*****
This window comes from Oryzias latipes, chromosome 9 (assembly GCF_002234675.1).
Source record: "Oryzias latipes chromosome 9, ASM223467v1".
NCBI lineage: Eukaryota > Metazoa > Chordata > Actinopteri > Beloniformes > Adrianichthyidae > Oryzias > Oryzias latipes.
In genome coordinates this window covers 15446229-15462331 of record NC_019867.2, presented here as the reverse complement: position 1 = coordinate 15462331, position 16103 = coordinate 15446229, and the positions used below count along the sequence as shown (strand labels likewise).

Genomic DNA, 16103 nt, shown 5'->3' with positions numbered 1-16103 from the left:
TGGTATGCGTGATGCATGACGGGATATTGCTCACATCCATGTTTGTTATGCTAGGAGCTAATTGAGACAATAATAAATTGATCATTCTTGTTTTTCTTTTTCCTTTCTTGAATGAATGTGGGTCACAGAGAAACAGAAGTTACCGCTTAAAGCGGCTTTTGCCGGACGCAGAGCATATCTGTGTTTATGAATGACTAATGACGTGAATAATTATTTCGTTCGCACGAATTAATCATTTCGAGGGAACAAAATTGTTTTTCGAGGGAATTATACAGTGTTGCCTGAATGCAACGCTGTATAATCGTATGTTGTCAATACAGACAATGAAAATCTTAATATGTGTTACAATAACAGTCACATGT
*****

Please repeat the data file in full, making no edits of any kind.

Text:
This window comes from Oryzias latipes, chromosome 9 (assembly GCF_002234675.1).
Source record: "Oryzias latipes chromosome 9, ASM223467v1".
NCBI lineage: Eukaryota > Metazoa > Chordata > Actinopteri > Beloniformes > Adrianichthyidae > Oryzias > Oryzias latipes.
In genome coordinates this window covers 15446229-15462331 of record NC_019867.2, presented here as the reverse complement: position 1 = coordinate 15462331, position 16103 = coordinate 15446229, and the positions used below count along the sequence as shown (strand labels likewise).

Genomic DNA, 16103 nt, shown 5'->3' with positions numbered 1-16103 from the left:
TGGTATGCGTGATGCATGACGGGATATTGCTCACATCCATGTTTGTTATGCTAGGAGCTAATTGAGACAATAATAAATTGATCATTCTTGTTTTTCTTTTTCCTTTCTTGAATGAATGTGGGTCACAGAGAAACAGAAGTTACCGCTTAAAGCGGCTTTTGCCGGACGCAGAGCATATCTGTGTTTATGAATGACTAATGACGTGAATAATTATTTCGTTCGCACGAATTAATCATTTCGAGGGAACAAAATTGTTTTTCGAGGGAATTATACAGTGTTGCCTGAATGCAACGCTGTATAATCGTATGTTGTCAATACAGACAATGAAAATCTTAATATGTGTTACAATAACAGTCACATGT